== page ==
An independent think-tank

Conflict and Peace Studies, Vol-10, No-2, 2018

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Editor: Muhammad Amir Rana
Associate Editors: Safdar Sial, Muhammad Ismail Khan

Faith-based discord and discrimination seem so pervasive that even attempts to seek solution are fraught with polarizing society further. Organizations advancing human and minority rights have to scale down their activities, because of restrictive governmental policies as well as threats from extremists. Yet new workable ways can be explored in form of providing tangible services to religious minorities, such as uplifting them economically, and documenting their identity and marriages, as per their faiths. These will also help mainstream them in true sense, enabling them to freely practice their faiths.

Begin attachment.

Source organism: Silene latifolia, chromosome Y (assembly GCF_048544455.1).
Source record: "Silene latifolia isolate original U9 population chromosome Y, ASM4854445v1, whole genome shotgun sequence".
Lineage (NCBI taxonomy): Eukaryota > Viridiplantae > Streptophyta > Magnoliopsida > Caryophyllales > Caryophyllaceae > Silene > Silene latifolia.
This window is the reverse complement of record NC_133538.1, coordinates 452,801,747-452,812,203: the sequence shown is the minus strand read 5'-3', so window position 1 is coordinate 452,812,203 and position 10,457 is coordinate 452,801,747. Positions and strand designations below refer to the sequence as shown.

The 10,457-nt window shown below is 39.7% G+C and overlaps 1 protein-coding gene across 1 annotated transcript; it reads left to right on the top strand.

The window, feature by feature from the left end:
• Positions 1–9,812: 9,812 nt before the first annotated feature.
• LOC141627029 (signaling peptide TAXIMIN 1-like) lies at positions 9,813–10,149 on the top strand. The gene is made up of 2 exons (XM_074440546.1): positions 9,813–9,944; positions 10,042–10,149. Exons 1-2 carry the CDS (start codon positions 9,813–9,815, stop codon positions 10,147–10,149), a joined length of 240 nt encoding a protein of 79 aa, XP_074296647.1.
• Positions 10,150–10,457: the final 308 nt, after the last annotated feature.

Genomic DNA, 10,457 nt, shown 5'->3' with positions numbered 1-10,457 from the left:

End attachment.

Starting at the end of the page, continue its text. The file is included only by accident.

These are some of the findings of the report “Freedom of Faith in Pakistan: Contextualizing Programmatic and Policy Orientation”, released by Pak Institute for Peace Studies (PIPS), as a special issue of its research journal “Conflict and Peace Studies.” The study is based on individual and group interviews with religious scholars, NGO workers, academics, lawyers, and religious minorities’ representatives in the four provincial capitals and Islamabad.

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